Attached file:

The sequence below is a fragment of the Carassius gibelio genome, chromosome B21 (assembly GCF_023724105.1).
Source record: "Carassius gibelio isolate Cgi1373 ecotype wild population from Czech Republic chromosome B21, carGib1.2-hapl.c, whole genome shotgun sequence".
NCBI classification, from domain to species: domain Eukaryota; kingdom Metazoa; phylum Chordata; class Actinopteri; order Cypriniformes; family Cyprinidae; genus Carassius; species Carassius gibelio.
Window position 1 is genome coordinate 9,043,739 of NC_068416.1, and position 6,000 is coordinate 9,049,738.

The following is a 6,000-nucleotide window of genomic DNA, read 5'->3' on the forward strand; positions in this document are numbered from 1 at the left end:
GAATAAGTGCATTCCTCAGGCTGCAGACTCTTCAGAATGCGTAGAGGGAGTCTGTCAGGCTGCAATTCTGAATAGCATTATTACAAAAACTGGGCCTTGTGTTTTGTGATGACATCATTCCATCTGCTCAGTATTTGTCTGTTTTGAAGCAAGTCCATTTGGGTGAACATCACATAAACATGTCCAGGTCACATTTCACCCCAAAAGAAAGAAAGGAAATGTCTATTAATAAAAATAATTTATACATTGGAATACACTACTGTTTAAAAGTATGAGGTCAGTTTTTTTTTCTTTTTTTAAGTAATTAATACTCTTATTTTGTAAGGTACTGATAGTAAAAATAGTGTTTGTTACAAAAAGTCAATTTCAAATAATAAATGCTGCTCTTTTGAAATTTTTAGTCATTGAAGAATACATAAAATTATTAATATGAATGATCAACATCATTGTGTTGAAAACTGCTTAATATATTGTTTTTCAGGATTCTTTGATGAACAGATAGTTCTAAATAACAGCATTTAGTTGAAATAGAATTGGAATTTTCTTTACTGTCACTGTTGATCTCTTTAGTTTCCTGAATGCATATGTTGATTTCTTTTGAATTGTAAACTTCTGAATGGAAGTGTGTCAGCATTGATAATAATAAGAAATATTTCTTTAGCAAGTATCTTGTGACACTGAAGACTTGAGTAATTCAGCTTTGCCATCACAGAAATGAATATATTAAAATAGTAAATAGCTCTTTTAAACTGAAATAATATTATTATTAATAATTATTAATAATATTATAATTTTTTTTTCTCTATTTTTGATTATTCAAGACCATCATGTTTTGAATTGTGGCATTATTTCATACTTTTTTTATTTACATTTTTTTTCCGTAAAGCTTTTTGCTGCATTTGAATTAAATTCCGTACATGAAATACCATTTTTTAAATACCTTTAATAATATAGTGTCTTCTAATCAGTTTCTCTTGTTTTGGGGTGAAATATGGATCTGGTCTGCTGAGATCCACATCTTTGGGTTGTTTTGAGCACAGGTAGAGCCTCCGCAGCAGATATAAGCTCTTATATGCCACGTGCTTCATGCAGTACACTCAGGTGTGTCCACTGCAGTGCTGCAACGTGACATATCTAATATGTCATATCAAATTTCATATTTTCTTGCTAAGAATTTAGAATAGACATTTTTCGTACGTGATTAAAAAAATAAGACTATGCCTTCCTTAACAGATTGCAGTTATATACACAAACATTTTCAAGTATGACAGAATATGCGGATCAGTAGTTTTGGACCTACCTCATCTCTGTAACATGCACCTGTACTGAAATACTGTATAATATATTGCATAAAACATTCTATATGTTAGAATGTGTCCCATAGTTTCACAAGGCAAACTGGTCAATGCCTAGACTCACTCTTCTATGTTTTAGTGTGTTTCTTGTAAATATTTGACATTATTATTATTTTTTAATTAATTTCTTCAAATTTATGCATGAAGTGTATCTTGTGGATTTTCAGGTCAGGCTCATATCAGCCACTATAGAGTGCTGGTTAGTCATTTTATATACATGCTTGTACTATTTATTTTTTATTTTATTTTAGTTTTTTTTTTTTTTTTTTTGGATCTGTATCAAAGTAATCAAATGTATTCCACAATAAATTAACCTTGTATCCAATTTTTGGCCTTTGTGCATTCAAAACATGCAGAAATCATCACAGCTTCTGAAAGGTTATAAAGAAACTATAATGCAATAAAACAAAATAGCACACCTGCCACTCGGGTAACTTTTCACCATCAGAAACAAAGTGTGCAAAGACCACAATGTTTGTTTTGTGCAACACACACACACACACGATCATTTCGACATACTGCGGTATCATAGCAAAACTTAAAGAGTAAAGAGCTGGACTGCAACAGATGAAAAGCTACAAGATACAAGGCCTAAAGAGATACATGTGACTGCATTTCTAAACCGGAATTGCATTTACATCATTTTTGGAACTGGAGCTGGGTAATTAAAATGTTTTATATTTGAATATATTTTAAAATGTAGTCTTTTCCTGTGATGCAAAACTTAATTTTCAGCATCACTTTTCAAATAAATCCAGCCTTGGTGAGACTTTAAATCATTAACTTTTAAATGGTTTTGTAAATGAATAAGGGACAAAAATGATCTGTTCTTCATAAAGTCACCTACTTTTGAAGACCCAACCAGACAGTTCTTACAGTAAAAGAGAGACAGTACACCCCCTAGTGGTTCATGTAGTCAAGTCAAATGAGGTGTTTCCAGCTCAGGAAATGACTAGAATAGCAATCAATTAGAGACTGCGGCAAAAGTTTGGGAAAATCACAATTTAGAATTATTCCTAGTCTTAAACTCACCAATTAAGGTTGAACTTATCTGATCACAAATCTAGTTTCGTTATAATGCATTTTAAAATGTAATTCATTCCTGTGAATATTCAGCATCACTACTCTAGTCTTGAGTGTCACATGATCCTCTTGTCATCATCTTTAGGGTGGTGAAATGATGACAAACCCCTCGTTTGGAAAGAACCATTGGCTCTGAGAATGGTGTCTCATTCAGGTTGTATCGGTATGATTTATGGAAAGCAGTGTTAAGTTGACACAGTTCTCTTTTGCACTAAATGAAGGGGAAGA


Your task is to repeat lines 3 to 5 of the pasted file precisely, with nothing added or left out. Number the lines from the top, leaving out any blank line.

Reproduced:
NCBI classification, from domain to species: domain Eukaryota; kingdom Metazoa; phylum Chordata; class Actinopteri; order Cypriniformes; family Cyprinidae; genus Carassius; species Carassius gibelio.
Window position 1 is genome coordinate 9,043,739 of NC_068416.1, and position 6,000 is coordinate 9,049,738.

The following is a 6,000-nucleotide window of genomic DNA, read 5'->3' on the forward strand; positions in this document are numbered from 1 at the left end: